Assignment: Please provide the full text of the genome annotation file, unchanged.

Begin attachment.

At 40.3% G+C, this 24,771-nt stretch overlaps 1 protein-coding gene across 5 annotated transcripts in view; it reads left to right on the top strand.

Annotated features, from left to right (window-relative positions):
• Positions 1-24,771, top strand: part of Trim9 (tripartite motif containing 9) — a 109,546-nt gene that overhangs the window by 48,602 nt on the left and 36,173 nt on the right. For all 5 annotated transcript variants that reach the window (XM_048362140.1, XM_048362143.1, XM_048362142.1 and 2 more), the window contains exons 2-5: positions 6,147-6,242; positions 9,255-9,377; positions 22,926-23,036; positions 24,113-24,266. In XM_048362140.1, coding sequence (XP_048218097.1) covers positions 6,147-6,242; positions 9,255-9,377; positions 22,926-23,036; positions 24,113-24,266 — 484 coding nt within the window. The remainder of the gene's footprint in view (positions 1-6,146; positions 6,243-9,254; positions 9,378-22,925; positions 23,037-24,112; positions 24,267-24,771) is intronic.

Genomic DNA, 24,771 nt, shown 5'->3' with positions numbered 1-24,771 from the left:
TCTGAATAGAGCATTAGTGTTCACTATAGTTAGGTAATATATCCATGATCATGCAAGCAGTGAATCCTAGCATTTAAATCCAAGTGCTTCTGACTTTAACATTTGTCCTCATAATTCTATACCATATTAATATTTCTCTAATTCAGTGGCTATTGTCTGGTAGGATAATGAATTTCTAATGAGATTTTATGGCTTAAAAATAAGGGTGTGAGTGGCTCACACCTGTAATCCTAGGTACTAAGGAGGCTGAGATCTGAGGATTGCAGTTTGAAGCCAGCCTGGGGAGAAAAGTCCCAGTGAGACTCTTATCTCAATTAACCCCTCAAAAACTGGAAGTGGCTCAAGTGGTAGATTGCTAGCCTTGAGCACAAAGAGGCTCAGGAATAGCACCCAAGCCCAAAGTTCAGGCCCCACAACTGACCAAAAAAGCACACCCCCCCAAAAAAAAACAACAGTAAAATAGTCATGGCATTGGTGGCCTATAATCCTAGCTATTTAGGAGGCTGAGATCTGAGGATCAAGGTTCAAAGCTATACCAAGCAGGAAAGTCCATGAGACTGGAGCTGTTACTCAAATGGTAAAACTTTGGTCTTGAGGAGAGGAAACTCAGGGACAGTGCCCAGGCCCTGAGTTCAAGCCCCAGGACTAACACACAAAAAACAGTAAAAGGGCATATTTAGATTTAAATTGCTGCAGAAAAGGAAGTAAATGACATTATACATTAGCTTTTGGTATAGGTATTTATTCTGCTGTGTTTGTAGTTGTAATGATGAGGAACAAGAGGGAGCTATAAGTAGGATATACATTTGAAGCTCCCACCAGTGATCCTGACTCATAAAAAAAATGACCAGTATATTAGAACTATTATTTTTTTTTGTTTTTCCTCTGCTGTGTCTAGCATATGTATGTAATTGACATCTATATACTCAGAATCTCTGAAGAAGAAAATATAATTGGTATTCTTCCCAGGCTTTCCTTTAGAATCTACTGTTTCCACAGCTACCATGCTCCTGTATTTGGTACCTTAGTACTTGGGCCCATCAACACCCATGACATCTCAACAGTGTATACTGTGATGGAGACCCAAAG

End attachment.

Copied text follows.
At 40.3% G+C, this 24,771-nt stretch overlaps 1 protein-coding gene across 5 annotated transcripts in view; it reads left to right on the top strand.

Annotated features, from left to right (window-relative positions):
• Positions 1-24,771, top strand: part of Trim9 (tripartite motif containing 9) — a 109,546-nt gene that overhangs the window by 48,602 nt on the left and 36,173 nt on the right. For all 5 annotated transcript variants that reach the window (XM_048362140.1, XM_048362143.1, XM_048362142.1 and 2 more), the window contains exons 2-5: positions 6,147-6,242; positions 9,255-9,377; positions 22,926-23,036; positions 24,113-24,266. In XM_048362140.1, coding sequence (XP_048218097.1) covers positions 6,147-6,242; positions 9,255-9,377; positions 22,926-23,036; positions 24,113-24,266 — 484 coding nt within the window. The remainder of the gene's footprint in view (positions 1-6,146; positions 6,243-9,254; positions 9,378-22,925; positions 23,037-24,112; positions 24,267-24,771) is intronic.

Genomic DNA, 24,771 nt, shown 5'->3' with positions numbered 1-24,771 from the left:
TCTGAATAGAGCATTAGTGTTCACTATAGTTAGGTAATATATCCATGATCATGCAAGCAGTGAATCCTAGCATTTAAATCCAAGTGCTTCTGACTTTAACATTTGTCCTCATAATTCTATACCATATTAATATTTCTCTAATTCAGTGGCTATTGTCTGGTAGGATAATGAATTTCTAATGAGATTTTATGGCTTAAAAATAAGGGTGTGAGTGGCTCACACCTGTAATCCTAGGTACTAAGGAGGCTGAGATCTGAGGATTGCAGTTTGAAGCCAGCCTGGGGAGAAAAGTCCCAGTGAGACTCTTATCTCAATTAACCCCTCAAAAACTGGAAGTGGCTCAAGTGGTAGATTGCTAGCCTTGAGCACAAAGAGGCTCAGGAATAGCACCCAAGCCCAAAGTTCAGGCCCCACAACTGACCAAAAAAGCACACCCCCCCAAAAAAAAACAACAGTAAAATAGTCATGGCATTGGTGGCCTATAATCCTAGCTATTTAGGAGGCTGAGATCTGAGGATCAAGGTTCAAAGCTATACCAAGCAGGAAAGTCCATGAGACTGGAGCTGTTACTCAAATGGTAAAACTTTGGTCTTGAGGAGAGGAAACTCAGGGACAGTGCCCAGGCCCTGAGTTCAAGCCCCAGGACTAACACACAAAAAACAGTAAAAGGGCATATTTAGATTTAAATTGCTGCAGAAAAGGAAGTAAATGACATTATACATTAGCTTTTGGTATAGGTATTTATTCTGCTGTGTTTGTAGTTGTAATGATGAGGAACAAGAGGGAGCTATAAGTAGGATATACATTTGAAGCTCCCACCAGTGATCCTGACTCATAAAAAAAATGACCAGTATATTAGAACTATTATTTTTTTTTGTTTTTCCTCTGCTGTGTCTAGCATATGTATGTAATTGACATCTATATACTCAGAATCTCTGAAGAAGAAAATATAATTGGTATTCTTCCCAGGCTTTCCTTTAGAATCTACTGTTTCCACAGCTACCATGCTCCTGTATTTGGTACCTTAGTACTTGGGCCCATCAACACCCATGACATCTCAACAGTGTATACTGTGATGGAGACCCAAAG